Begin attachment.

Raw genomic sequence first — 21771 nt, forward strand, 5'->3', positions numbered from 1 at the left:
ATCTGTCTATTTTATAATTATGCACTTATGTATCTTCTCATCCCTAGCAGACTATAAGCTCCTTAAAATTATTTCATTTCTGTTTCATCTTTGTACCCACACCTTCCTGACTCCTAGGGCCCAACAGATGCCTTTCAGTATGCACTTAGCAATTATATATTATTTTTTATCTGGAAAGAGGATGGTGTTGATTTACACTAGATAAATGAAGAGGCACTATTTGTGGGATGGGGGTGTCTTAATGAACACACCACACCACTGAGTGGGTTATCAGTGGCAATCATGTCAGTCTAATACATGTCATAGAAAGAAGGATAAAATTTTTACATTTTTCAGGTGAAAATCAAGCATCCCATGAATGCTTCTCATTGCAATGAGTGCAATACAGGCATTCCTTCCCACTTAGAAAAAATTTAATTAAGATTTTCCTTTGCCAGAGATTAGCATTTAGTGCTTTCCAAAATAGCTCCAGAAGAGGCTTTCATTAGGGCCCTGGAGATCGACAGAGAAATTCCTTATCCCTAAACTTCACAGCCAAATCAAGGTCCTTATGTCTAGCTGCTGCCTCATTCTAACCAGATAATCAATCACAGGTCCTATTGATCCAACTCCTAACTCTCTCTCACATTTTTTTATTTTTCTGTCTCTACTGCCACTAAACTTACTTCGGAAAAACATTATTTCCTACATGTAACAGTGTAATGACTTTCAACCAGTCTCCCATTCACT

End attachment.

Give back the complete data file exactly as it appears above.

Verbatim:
Raw genomic sequence first — 21771 nt, forward strand, 5'->3', positions numbered from 1 at the left:
ATCTGTCTATTTTATAATTATGCACTTATGTATCTTCTCATCCCTAGCAGACTATAAGCTCCTTAAAATTATTTCATTTCTGTTTCATCTTTGTACCCACACCTTCCTGACTCCTAGGGCCCAACAGATGCCTTTCAGTATGCACTTAGCAATTATATATTATTTTTTATCTGGAAAGAGGATGGTGTTGATTTACACTAGATAAATGAAGAGGCACTATTTGTGGGATGGGGGTGTCTTAATGAACACACCACACCACTGAGTGGGTTATCAGTGGCAATCATGTCAGTCTAATACATGTCATAGAAAGAAGGATAAAATTTTTACATTTTTCAGGTGAAAATCAAGCATCCCATGAATGCTTCTCATTGCAATGAGTGCAATACAGGCATTCCTTCCCACTTAGAAAAAATTTAATTAAGATTTTCCTTTGCCAGAGATTAGCATTTAGTGCTTTCCAAAATAGCTCCAGAAGAGGCTTTCATTAGGGCCCTGGAGATCGACAGAGAAATTCCTTATCCCTAAACTTCACAGCCAAATCAAGGTCCTTATGTCTAGCTGCTGCCTCATTCTAACCAGATAATCAATCACAGGTCCTATTGATCCAACTCCTAACTCTCTCTCACATTTTTTTATTTTTCTGTCTCTACTGCCACTAAACTTACTTCGGAAAAACATTATTTCCTACATGTAACAGTGTAATGACTTTCAACCAGTCTCCCATTCACT